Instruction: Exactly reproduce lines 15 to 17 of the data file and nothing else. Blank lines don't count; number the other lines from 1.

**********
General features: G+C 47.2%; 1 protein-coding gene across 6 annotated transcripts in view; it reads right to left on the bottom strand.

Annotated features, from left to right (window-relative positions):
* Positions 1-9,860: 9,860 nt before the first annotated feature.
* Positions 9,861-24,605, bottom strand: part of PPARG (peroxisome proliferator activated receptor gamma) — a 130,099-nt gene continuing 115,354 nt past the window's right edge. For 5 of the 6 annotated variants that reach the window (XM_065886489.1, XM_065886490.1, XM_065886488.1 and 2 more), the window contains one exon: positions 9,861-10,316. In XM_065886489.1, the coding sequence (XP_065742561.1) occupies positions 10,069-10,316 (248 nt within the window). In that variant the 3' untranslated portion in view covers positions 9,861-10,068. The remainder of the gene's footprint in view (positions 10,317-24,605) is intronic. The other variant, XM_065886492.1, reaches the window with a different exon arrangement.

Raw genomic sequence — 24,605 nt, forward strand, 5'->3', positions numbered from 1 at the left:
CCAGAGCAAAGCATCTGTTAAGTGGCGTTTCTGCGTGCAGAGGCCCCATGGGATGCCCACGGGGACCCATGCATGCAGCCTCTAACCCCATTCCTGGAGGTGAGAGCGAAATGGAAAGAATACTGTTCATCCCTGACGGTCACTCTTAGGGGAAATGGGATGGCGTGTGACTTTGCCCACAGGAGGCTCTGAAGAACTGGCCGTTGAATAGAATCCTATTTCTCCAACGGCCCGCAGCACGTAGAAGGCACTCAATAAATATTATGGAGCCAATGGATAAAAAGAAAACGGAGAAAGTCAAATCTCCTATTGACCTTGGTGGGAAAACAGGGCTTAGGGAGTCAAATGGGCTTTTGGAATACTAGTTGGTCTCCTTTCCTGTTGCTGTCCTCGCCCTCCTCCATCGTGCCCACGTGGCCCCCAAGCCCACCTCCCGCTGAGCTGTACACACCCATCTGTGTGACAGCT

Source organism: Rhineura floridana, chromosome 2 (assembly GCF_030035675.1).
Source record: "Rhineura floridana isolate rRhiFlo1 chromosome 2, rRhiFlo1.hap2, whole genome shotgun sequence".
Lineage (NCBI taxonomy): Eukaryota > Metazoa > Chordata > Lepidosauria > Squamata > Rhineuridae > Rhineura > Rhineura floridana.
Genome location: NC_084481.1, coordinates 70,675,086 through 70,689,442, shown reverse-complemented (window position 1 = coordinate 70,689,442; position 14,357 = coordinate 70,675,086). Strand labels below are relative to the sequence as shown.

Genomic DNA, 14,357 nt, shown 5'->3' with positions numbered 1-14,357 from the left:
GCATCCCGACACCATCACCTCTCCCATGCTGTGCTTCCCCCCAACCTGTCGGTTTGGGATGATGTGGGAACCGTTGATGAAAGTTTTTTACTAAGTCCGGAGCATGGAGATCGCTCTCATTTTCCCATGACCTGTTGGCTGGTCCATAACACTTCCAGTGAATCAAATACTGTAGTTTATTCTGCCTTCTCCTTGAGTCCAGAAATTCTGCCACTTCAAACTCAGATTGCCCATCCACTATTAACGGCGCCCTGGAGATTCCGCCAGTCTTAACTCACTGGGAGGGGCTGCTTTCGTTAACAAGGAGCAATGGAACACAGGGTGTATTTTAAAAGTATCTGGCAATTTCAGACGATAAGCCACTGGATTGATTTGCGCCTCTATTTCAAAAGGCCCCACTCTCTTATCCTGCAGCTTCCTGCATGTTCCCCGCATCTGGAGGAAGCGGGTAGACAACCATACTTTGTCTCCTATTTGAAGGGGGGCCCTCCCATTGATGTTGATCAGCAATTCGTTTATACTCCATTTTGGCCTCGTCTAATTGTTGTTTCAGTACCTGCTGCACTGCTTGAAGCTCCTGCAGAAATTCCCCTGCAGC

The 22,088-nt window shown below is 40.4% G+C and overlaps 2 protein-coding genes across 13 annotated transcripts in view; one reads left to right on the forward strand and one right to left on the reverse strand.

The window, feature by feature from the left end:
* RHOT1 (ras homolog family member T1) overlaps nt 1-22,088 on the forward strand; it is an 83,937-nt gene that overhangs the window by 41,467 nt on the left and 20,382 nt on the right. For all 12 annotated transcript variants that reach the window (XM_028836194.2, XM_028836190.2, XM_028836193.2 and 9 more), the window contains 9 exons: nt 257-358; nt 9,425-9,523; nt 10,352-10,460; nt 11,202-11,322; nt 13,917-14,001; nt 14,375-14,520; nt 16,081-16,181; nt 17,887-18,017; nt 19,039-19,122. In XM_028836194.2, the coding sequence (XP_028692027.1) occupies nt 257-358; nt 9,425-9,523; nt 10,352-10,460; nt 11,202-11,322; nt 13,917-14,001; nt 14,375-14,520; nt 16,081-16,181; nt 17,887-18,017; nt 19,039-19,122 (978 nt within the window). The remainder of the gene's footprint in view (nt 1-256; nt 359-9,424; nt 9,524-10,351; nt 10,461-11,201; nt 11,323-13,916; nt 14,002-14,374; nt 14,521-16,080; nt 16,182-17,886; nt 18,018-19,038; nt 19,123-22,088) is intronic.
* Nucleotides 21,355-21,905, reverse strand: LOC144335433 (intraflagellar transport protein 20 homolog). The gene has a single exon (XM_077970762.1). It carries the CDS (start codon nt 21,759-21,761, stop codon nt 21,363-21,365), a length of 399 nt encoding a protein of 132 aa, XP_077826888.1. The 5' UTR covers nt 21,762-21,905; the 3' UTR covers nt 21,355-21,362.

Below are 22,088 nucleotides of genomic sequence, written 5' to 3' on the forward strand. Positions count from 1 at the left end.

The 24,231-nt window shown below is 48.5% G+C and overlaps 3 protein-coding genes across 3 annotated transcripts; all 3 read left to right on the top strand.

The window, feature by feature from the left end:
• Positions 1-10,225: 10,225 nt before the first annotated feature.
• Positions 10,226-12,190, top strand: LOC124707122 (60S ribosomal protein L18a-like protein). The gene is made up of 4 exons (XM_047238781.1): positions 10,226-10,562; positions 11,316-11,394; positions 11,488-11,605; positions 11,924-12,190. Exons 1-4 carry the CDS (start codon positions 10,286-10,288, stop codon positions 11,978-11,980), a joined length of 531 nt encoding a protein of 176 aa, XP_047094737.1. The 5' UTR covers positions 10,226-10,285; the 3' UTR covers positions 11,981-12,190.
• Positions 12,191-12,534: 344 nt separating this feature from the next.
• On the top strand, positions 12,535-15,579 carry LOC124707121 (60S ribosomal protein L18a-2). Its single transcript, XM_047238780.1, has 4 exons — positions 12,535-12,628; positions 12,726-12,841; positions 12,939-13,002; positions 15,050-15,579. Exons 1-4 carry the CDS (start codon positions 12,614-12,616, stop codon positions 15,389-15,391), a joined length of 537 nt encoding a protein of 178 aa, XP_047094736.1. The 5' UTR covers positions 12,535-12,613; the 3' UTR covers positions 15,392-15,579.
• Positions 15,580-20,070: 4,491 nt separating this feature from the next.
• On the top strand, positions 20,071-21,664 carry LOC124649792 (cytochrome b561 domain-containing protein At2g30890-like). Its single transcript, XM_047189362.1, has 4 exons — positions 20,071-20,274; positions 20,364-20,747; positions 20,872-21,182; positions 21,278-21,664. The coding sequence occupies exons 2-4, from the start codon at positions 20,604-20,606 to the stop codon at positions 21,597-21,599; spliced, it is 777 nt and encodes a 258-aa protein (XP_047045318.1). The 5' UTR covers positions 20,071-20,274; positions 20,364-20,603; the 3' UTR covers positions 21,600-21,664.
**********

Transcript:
* RHOT1 (ras homolog family member T1) overlaps nt 1-22,088 on the forward strand; it is an 83,937-nt gene that overhangs the window by 41,467 nt on the left and 20,382 nt on the right. For all 12 annotated transcript variants that reach the window (XM_028836194.2, XM_028836190.2, XM_028836193.2 and 9 more), the window contains 9 exons: nt 257-358; nt 9,425-9,523; nt 10,352-10,460; nt 11,202-11,322; nt 13,917-14,001; nt 14,375-14,520; nt 16,081-16,181; nt 17,887-18,017; nt 19,039-19,122. In XM_028836194.2, the coding sequence (XP_028692027.1) occupies nt 257-358; nt 9,425-9,523; nt 10,352-10,460; nt 11,202-11,322; nt 13,917-14,001; nt 14,375-14,520; nt 16,081-16,181; nt 17,887-18,017; nt 19,039-19,122 (978 nt within the window). The remainder of the gene's footprint in view (nt 1-256; nt 359-9,424; nt 9,524-10,351; nt 10,461-11,201; nt 11,323-13,916; nt 14,002-14,374; nt 14,521-16,080; nt 16,182-17,886; nt 18,018-19,038; nt 19,123-22,088) is intronic.
* Nucleotides 21,355-21,905, reverse strand: LOC144335433 (intraflagellar transport protein 20 homolog). The gene has a single exon (XM_077970762.1). It carries the CDS (start codon nt 21,759-21,761, stop codon nt 21,363-21,365), a length of 399 nt encoding a protein of 132 aa, XP_077826888.1. The 5' UTR covers nt 21,762-21,905; the 3' UTR covers nt 21,355-21,362.

Below are 22,088 nucleotides of genomic sequence, written 5' to 3' on the forward strand. Positions count from 1 at the left end.